That ‘Old School’ Magic in CYCA Trophy

  • Racing
  • NEWS
  • By Jennifer Crooks
  • 08 Dec 2012 19:00:00
Andrea Francolini

Quick hands of the bowman on Old School


Mark Griffiths, his tactician Steve McConaghy and crew aboard Old School proved a magic potion on the race track again today, adding a further four wins to their almost perfect tally in the Sydney 38 class at the Cruising Yacht Club of Australia’s Trophy Series – One-Design sailed on the Manly Circle today.

Going into the final day tomorrow, Old School has an unassailable lead of 14 points, having won six out of seven races, and finishing second in the other.

"We're the longest serving crew on the scene," was McConaghy's explanation. "We got good clean starts, so had room to move. Griffo steered really well and there were no mistakes from the crew - we just put the bow down and sailed," he said.

Old School's nearest rival remains fellow Royal Prince Alfred Yacht Club member, Whisper, owned by Bruce Ferguson, whose 2-3-3-4 were not enough to put even a small dent in Griffith's score. CYCA entry, Outlaw, co-owned by father and son Alan and Tom Quick, had a good day; a third coupled with a trio of second places lifted them into third place overall.

The Sydney 38's have more at stake than the CYCA Trophy; the event is also doubling as the NSW Championship. Furthermore, Calibre (Geoff Bonus/Richard Williams) and The Goat (Bruce Foye) are sailing for selection to the CYCA's team to represent at the New York Yacht Club Invitational in 2013.

As of this afternoon, Calibre leads the charge, just one point ahead of The Goat. Foye said the racing has been close across the fleet, sometimes not even a boat length between the fleet, meaning he will have to work extra hard tomorrow.

"All the speeds are similar, it's just the little things," Foye explained. "We were down one crew today and I think Calibre was down two. We've got a new main and we're still learning how to trim it," he said.

"It was pretty good sailing today - downwind finishes and we came home in the last one in 20 knots downwind - you can't beat that," he said.

Aboard Zen, all was not roses in the final race of the day, when Gordon Ketelbey lost a crew member overboard on the first leg, quickly dropping sail and recovering the crew, but pulled out of the race.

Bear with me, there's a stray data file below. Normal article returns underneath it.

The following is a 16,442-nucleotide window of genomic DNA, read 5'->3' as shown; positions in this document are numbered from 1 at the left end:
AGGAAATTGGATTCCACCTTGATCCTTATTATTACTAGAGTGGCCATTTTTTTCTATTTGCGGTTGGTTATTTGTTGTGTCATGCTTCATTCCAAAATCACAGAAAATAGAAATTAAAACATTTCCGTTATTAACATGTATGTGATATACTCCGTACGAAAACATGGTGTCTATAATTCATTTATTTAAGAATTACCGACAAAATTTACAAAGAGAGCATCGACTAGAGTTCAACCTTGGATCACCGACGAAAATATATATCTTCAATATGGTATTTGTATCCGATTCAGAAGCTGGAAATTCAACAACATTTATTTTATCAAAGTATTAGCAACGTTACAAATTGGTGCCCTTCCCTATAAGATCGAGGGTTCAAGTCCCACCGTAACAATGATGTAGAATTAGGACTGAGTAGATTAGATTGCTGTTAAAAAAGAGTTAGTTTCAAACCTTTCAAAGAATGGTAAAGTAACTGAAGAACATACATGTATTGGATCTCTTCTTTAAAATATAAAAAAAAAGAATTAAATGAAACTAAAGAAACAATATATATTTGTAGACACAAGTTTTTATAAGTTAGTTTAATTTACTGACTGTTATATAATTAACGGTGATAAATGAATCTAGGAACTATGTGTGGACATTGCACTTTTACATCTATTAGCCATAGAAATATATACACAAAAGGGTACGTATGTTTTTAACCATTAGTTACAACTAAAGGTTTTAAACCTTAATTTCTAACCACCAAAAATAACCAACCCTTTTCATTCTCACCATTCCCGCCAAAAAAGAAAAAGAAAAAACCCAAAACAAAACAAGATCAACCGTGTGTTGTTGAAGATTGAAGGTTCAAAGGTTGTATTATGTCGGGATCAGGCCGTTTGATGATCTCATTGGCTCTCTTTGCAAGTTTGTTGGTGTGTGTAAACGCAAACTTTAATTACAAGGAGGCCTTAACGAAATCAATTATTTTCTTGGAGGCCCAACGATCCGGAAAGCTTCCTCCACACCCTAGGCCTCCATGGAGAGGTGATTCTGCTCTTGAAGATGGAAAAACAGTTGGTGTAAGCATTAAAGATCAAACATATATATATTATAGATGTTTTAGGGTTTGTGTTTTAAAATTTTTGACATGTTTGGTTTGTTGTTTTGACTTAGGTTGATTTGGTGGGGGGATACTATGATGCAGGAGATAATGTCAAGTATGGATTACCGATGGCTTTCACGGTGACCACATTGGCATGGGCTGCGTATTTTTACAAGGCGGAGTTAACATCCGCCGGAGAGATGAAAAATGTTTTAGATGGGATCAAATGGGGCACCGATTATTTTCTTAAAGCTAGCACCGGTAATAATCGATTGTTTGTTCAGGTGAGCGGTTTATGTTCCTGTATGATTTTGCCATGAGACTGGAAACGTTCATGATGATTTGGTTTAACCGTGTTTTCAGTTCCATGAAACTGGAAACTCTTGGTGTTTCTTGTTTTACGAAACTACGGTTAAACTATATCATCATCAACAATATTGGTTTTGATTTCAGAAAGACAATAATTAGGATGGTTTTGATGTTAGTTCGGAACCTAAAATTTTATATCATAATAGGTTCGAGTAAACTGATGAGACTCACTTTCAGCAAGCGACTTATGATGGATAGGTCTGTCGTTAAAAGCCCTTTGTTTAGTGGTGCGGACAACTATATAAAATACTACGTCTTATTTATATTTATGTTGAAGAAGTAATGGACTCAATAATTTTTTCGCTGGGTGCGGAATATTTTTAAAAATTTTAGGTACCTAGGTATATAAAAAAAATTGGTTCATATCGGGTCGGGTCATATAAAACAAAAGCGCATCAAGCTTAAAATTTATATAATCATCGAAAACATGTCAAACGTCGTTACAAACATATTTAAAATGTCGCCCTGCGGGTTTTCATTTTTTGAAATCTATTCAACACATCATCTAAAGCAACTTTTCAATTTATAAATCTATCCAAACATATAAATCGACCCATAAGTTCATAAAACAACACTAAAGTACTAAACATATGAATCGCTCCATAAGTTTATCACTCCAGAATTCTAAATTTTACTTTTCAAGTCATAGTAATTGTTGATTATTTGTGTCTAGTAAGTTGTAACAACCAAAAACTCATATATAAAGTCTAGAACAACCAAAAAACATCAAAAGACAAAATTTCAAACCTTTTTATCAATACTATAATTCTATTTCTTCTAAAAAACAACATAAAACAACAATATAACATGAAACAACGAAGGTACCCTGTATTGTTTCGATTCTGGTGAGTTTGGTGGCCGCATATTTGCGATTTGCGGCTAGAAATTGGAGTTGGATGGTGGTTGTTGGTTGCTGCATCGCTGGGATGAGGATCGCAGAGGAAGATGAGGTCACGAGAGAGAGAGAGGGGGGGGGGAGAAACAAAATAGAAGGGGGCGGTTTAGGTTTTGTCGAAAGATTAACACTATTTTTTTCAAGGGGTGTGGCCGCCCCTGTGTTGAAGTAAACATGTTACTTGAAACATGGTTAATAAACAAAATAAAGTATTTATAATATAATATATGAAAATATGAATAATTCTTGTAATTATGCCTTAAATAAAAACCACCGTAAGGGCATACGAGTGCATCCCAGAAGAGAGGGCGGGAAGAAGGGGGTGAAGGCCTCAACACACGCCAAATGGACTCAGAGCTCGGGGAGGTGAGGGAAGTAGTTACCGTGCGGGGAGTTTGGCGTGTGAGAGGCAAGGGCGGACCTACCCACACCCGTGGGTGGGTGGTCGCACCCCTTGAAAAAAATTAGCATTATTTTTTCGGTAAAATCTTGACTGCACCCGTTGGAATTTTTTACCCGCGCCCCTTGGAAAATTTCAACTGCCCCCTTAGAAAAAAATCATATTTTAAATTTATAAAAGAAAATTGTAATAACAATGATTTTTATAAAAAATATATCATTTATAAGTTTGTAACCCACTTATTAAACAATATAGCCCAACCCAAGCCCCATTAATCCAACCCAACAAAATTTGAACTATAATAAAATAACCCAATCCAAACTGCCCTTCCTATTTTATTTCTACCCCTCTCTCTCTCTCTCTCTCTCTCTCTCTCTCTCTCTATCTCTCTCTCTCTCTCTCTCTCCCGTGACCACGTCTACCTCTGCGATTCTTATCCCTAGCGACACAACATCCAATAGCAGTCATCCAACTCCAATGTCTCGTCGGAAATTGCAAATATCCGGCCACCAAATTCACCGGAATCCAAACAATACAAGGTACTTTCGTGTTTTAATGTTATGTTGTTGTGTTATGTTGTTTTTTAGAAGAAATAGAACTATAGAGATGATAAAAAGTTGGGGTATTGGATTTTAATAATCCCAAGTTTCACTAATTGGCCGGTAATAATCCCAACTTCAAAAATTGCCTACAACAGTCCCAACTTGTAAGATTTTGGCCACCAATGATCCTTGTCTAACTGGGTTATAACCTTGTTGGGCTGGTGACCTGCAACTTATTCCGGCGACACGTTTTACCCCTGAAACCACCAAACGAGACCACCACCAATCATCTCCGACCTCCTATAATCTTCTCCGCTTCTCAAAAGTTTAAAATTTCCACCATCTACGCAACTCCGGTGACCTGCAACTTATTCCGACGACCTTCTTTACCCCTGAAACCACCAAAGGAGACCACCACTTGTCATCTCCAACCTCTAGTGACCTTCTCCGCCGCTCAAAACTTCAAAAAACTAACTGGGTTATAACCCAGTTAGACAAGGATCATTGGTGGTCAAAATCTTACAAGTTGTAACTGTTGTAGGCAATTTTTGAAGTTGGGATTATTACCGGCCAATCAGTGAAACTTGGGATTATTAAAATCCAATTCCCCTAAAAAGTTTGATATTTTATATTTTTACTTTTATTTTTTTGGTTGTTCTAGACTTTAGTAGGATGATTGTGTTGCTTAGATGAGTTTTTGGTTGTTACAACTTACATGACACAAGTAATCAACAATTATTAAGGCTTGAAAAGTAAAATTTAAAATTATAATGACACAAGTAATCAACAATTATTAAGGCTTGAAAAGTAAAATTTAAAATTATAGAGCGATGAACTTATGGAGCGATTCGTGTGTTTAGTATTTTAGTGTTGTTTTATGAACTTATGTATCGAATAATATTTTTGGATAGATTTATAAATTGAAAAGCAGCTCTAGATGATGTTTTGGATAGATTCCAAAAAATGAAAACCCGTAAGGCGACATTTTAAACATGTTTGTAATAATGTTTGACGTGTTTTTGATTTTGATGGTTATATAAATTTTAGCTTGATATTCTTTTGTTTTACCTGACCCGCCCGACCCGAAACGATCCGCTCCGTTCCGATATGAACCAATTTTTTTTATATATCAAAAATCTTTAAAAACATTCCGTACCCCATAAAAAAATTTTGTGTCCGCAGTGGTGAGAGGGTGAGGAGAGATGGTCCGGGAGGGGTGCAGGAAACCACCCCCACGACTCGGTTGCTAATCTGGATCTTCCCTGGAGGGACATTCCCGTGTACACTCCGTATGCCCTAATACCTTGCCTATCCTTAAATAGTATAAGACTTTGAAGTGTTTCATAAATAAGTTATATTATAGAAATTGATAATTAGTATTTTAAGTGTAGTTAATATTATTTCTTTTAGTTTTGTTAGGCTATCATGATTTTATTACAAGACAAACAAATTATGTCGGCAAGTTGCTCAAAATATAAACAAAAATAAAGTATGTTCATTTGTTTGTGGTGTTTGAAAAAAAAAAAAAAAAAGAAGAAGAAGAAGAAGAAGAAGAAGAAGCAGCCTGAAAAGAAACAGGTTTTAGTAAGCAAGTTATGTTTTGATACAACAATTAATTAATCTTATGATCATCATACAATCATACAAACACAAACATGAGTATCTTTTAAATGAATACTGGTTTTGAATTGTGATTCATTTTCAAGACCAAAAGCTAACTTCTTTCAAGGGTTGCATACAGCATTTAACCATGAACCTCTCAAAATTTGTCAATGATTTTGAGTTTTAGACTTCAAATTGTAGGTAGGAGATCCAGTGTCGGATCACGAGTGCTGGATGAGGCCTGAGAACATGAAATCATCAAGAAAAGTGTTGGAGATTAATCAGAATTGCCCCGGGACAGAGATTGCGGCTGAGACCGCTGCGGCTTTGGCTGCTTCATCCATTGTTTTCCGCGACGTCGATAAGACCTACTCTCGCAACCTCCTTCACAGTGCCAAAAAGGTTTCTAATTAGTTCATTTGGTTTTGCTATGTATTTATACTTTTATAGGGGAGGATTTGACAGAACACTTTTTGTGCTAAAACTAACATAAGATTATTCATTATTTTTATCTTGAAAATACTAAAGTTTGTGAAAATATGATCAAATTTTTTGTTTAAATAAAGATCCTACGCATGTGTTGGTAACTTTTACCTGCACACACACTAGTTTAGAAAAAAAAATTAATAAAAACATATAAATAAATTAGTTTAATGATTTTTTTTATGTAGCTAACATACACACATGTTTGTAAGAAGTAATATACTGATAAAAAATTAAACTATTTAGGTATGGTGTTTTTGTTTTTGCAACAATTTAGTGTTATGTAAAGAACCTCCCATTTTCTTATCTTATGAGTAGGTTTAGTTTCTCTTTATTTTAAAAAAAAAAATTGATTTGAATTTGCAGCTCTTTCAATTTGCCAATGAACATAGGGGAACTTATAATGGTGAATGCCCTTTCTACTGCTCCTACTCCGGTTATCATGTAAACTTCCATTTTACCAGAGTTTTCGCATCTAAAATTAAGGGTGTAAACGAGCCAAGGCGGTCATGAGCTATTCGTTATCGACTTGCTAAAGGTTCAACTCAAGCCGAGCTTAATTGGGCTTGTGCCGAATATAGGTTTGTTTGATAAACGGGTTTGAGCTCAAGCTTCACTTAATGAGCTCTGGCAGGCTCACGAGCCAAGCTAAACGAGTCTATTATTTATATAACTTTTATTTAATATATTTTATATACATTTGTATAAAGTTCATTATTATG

The racing was just as close and exciting in the Farr 40's, where Lang Walker has managed to keep Kokomo just one point ahead of Transfusion, following four races. Kokomo won Race 4, then trotted out three second places. Transfusion, with Guido Belgiorno-Nettis at the helm, did the reverse - starting out with a second place and then reeled off three wins.

Lang Walker commented after racing: "We started out in 5-6 knots, but the nor' easter increased during the day. It was up to 22 knots by the third race - a typical nor' easter - nice and consistent. It was good downwind sailing," he said.

"We couldn't get through Transfusion after we had a couple of bad starts (Races 6 and 7), but our crew work was good and we got up to the lead boats again," Walker conceded.

On what they need to do tomorrow to win the CYCA Trophy, Walker smiled and said: "We'll have to sharpen our starts, particularly my steering."

Jeff Carter's Edake from Middle Harbour Yacht Club has taken over third place overall from fellow club members Martin and Lisa Hill on Estate Master. Carter trotted out 3-4-3-3 results, while the Hills started with a fifth and then moved up with a third and a pair of fourths - not even the talent of Gordon Maguire able to lift Estate Master up to a win.

Lambourdini's tactician, Michael O'Brien, said that although the Queensland crew was running last, unable to recapture their form of yesterday when they finished second in Race 2, the racing was a lot closer than the scoreboard indicated. "At one stage there were five boats between the windward and hitch marks, all overlapping each other. We were in amongst it, don't you worry," he said.

"We made a couple of mistakes and we weren't fast enough at times, but we're learning lots getting practice against the Sydney fleet," O'Brien said.

Initially, CYCA Principal Race Officer Denis Thompson delayed while he waited for the breeze to fill in. Eventually, a light 5-6 knot breeze came in from just east of north and racing got underway at approximately 11.20am on the Manly Circle course area.

"A beautiful day on the water - just wish there was more breeze," was Thompson's summation of the morning breeze.

Thompson pushed four races through today, as a big southerly front has been predicted to come through tomorrow, which he is concerned about.

New Farr 40 president, Belgiorno-Nettis told of big plans for the class during the summer season. "It started in October in Queensland, then from here we go to Bellerive in Tasmania, where we expect up to 10 on the start line, which will be terrific," he said. In mid-February, the boats will be back in Sydney for the NSW Championship and the Nationals, making the class enticing with so many different venues.  

Racing continues tomorrow from 11:00am, weather permitting.

For daily results log on to /racing/cyca-trophy-series/results/


By Di Pearson, CYCA Media

John Flannery gets amongst it on the foredeck of Kokomo Image: Andrea Francolini

John Flannery gets amongst it on the foredeck of Kokomo

Lambourdini is getting great experience in the red hot fleet Image: Andrea Francolini

Lambourdini is getting great experience in the red hot fleet


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